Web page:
Every one else who was in the street or at the window looked after Barbara, and pointed out to others the beautiful Jungfrau Blomberg and the proud security with which she governed the spirited gray. She had become a good rider, first upon her father’s horses, and then at the Wollers in the country, and took risks which many a bold young noble would not have imitated.
Her aged suitor’s gray Andalusian was dearer than the man himself, whom she regarded merely as a sheet-anchor which could be used if everything else failed.
The thought of what might happen when, after these days of working for her bread ended, still more terrible ones followed, had troubled her again and again the day before. Now she no longer recollected these miserable things. What a proud feeling it was to ride on horseback through the sweet May air, in the green woods, as her own mistress, and bid defiance to the ungrateful sovereign in the Golden Cross!
The frustration of the hope that her singing would make the Emperor desire to hear her again and again had wounded her to the depths of her soul and spoiled her night’s rest. The annoyance of having vainly put forth her best efforts to please him had become unendurable after the fresh refusal which, as it were, set the seal upon her fears, and in the defiant flight to the forest she seemed to have found the right antidote. As she approached the monarch’s residence, she felt glad and proud that he, who could force half the world to obey him, could not rule her.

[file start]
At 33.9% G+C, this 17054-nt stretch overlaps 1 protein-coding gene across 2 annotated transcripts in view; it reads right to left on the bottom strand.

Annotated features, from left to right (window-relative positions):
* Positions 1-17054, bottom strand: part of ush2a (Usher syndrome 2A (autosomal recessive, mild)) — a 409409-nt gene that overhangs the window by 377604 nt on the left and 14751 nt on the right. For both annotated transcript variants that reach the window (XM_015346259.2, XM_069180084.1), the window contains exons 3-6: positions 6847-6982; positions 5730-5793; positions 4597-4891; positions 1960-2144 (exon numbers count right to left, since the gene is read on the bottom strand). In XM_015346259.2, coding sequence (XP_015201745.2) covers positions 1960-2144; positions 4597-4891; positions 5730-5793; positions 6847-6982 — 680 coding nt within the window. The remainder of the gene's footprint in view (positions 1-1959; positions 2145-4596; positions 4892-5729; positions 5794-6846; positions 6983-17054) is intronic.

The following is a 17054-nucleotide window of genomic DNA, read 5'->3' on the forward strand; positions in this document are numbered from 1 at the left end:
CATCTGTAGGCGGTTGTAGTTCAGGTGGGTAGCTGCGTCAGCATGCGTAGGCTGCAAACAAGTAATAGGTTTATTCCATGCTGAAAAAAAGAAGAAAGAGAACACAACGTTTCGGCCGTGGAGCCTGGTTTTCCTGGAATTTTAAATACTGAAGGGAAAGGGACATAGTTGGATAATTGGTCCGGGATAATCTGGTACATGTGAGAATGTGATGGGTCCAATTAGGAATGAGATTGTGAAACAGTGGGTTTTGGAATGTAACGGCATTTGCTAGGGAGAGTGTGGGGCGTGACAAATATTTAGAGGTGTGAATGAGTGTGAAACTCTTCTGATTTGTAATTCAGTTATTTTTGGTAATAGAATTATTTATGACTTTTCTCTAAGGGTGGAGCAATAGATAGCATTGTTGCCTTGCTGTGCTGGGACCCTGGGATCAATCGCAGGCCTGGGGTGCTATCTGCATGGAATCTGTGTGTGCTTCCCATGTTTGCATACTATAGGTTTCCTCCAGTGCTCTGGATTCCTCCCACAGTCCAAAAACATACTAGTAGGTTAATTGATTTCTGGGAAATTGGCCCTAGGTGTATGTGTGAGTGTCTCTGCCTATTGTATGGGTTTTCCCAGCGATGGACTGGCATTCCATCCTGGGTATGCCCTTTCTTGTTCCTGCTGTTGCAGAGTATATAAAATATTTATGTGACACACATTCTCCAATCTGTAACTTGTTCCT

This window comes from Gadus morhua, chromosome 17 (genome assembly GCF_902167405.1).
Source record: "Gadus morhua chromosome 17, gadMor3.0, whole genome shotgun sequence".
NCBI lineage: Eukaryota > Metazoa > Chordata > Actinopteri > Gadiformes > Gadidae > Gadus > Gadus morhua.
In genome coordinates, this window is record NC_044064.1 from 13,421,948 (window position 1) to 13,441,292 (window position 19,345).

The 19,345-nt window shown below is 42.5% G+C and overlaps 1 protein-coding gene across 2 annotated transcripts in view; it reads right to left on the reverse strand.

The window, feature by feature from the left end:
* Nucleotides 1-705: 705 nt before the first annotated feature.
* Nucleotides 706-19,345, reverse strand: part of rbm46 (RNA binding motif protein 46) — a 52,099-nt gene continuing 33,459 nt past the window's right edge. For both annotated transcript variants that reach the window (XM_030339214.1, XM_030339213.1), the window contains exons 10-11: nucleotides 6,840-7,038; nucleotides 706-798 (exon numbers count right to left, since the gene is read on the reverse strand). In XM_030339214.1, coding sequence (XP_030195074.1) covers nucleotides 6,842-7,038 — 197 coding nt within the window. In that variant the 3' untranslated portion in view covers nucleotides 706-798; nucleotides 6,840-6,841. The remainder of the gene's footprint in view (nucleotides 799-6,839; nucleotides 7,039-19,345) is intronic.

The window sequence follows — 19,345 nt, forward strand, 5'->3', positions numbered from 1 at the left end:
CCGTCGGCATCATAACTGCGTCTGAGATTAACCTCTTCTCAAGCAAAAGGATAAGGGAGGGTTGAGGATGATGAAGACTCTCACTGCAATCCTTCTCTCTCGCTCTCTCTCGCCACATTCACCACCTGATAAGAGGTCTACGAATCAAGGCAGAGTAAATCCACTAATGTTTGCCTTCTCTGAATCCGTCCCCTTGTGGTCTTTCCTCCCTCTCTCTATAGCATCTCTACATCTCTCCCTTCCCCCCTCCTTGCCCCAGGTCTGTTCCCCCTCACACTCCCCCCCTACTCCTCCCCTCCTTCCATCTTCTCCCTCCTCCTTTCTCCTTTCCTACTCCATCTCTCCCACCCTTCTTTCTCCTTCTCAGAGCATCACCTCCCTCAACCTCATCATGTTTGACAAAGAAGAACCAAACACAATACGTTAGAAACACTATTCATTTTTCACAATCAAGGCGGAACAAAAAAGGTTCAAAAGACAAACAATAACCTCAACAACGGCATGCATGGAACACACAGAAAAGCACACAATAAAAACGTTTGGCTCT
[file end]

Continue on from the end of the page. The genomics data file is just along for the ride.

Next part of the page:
To attract his notice by another performance would have been the most natural course, but Barbara had placed herself in a singular relation toward the Emperor Charles. To her he was the man, not the Emperor, and that he did not express a desire to hear her again seemed like an insult which the man offered to the woman, the artist, who was ready to obey his sign.
Her perverse spirit had rebelled against such lack of appreciation of her most precious gifts, and filled her with rankling hatred against the first person who had closed his heart to the victorious magic of her voice.
When she refused Appenzelder her aid in case the Emperor Charles desired to hear the choir that evening, and promised Frau Kastenmayr to accompany her to Prufening, she had been like a rebellious child filled with the desire to show the man who cared nothing for her that, against her will, he could not hear even a single note from her lips.
They were to meet the other members of the party at St. Oswald’s Church on the Danube, so they were obliged to pass the Golden Cross.
This suited Barbara and, with triumphant selfconfidence, in which mingled a slight shade of defiance, she looked up to the Emperor’s windows. She did not see him, it is true, but she made him a mute speech which ran: “When, foolish sovereign, who did not even think it worth while to grant me a single look, you hear the singing again to-night, and miss the voice which, I know full well, penetrated your heart, you will learn its value, and long for it as ardently as I desired your summons.”